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Picture of the Month

Sydney S. Gellis, MD; Murray Feingold, MD
Am J Dis Child. 1967;113(4):469-470. doi:10.1001/archpedi.1967.02090190115012.
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Denouement and Discussion 

Oculoauriculovertebral Dysplasia  (Goldenhar's Syndrome, Oculoauriculo Dysplasia, Mandibulofacial Dysostosis With Epibulbar Dermoids, First and Second Branchial Arch Syndrome)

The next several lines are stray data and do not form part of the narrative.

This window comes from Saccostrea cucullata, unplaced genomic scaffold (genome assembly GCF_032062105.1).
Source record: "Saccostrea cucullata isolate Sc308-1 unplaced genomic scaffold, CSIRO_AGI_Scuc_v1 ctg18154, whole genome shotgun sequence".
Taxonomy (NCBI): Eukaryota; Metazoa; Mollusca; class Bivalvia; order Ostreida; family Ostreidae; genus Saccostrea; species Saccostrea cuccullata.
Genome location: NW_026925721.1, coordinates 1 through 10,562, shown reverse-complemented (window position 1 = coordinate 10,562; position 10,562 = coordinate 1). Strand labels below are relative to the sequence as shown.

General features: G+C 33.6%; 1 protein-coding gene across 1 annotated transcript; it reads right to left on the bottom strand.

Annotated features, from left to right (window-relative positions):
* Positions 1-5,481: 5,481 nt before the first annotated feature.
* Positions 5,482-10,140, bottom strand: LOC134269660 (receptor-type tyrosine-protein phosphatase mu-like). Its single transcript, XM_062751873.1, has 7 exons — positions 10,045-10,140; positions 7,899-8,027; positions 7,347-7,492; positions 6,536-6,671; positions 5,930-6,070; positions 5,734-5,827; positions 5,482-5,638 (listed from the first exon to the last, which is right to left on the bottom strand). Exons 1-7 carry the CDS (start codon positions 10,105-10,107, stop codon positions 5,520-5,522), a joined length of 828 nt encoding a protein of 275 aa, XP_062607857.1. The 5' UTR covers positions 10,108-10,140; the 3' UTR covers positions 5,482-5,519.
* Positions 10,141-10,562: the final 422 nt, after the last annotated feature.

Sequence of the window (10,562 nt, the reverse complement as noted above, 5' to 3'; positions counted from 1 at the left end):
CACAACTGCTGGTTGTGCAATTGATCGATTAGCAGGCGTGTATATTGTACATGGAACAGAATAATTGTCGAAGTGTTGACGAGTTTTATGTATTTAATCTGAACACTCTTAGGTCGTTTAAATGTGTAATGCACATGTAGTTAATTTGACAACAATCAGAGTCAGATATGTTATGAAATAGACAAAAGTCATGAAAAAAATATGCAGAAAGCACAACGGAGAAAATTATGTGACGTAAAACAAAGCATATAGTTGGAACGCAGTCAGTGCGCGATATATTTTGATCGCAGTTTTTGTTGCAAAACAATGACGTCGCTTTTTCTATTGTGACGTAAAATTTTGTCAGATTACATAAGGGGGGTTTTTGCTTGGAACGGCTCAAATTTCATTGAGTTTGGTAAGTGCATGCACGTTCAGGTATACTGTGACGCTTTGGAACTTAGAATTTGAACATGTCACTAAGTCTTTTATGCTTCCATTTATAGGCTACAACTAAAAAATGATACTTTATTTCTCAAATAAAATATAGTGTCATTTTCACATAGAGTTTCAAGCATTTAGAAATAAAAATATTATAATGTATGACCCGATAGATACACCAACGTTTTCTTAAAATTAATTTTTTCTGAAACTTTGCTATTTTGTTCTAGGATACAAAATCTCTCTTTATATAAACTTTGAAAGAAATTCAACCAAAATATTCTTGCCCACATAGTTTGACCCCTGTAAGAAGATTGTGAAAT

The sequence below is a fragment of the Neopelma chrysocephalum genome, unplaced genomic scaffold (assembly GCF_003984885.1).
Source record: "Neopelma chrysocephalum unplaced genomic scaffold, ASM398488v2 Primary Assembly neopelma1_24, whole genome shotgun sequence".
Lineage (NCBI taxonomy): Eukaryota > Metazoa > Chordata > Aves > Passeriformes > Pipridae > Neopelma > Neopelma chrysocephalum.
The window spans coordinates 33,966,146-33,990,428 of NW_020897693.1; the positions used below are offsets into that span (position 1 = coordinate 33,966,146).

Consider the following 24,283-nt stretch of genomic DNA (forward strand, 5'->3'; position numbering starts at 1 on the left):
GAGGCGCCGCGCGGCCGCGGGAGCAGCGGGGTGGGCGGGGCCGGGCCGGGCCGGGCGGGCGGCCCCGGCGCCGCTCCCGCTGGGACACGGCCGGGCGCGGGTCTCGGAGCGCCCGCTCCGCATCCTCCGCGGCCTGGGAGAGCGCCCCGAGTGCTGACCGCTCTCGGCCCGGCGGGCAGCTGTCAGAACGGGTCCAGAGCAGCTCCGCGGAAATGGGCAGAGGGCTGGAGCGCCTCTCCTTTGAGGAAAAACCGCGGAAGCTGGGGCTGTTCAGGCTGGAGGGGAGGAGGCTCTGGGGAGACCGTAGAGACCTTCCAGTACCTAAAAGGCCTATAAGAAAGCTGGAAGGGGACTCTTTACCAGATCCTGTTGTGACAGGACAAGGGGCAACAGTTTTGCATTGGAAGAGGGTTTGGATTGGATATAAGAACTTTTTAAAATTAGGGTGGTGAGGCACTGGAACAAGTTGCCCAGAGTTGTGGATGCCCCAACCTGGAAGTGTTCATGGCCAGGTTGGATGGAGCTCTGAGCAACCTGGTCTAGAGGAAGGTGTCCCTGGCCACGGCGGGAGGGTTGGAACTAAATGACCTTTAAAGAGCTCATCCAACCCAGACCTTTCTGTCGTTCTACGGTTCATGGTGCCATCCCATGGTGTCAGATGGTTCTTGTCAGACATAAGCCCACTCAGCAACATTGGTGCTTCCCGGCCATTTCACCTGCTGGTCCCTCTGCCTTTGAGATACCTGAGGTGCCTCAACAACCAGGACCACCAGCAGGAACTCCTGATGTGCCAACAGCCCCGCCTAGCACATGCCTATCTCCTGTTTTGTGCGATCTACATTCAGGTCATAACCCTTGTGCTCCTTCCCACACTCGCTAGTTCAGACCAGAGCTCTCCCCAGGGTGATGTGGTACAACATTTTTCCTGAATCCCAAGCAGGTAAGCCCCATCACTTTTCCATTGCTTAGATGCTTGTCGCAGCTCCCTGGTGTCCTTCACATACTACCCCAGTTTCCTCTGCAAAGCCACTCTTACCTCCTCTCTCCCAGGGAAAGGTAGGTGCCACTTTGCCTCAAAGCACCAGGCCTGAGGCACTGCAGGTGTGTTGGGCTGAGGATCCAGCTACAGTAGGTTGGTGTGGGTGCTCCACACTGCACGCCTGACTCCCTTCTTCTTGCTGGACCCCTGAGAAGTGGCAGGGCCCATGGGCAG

MANIFESTATIONS  The major manifestations are found in the eyes, ears, and vertebrae. An epibulbar dermoid, unilateral or bilateral, but most frequently bilateral, is usually located at the limbus or corneal margin of the lower outer quadrant of the eye. Occasionally a lipo-dermoid is found in the upper outer quadrant and may occur alone or accompany a dermoid. There is frequently a unilateral coloboma of the upper eyelid, in contrast to the Treacher Collins syndrome in which the coloboma, when present, involves the lower lid. Ears may be small, low-set, or abnormally shaped with stenosis or atresia of the external auditory meatus. A constant finding is the presence of bilateral auricular fleshy appendages which are usually multiple, often pedunculated, located anterior to the tragus and found along the line from tragus


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